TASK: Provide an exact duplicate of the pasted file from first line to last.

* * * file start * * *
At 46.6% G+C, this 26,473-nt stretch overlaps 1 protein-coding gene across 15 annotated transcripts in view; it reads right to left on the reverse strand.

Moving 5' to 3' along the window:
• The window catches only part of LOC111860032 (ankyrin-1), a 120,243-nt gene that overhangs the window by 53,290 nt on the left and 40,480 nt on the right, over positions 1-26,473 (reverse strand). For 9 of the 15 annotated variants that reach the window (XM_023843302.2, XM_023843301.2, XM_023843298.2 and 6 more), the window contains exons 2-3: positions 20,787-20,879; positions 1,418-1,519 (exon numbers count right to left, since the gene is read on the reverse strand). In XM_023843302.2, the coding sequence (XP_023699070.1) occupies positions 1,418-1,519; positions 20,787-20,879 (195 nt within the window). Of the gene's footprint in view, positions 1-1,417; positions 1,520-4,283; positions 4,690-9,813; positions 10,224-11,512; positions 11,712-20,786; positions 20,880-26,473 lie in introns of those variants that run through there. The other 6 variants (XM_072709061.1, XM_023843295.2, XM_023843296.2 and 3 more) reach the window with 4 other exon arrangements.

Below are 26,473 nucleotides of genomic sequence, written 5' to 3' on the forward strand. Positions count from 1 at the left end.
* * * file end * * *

At 46.6% G+C, this 26,473-nt stretch overlaps 1 protein-coding gene across 15 annotated transcripts in view; it reads right to left on the reverse strand.

Moving 5' to 3' along the window:
• The window catches only part of LOC111860032 (ankyrin-1), a 120,243-nt gene that overhangs the window by 53,290 nt on the left and 40,480 nt on the right, over positions 1-26,473 (reverse strand). For 9 of the 15 annotated variants that reach the window (XM_023843302.2, XM_023843301.2, XM_023843298.2 and 6 more), the window contains exons 2-3: positions 20,787-20,879; positions 1,418-1,519 (exon numbers count right to left, since the gene is read on the reverse strand). In XM_023843302.2, the coding sequence (XP_023699070.1) occupies positions 1,418-1,519; positions 20,787-20,879 (195 nt within the window). Of the gene's footprint in view, positions 1-1,417; positions 1,520-4,283; positions 4,690-9,813; positions 10,224-11,512; positions 11,712-20,786; positions 20,880-26,473 lie in introns of those variants that run through there. The other 6 variants (XM_072709061.1, XM_023843295.2, XM_023843296.2 and 3 more) reach the window with 4 other exon arrangements.

Below are 26,473 nucleotides of genomic sequence, written 5' to 3' on the forward strand. Positions count from 1 at the left end.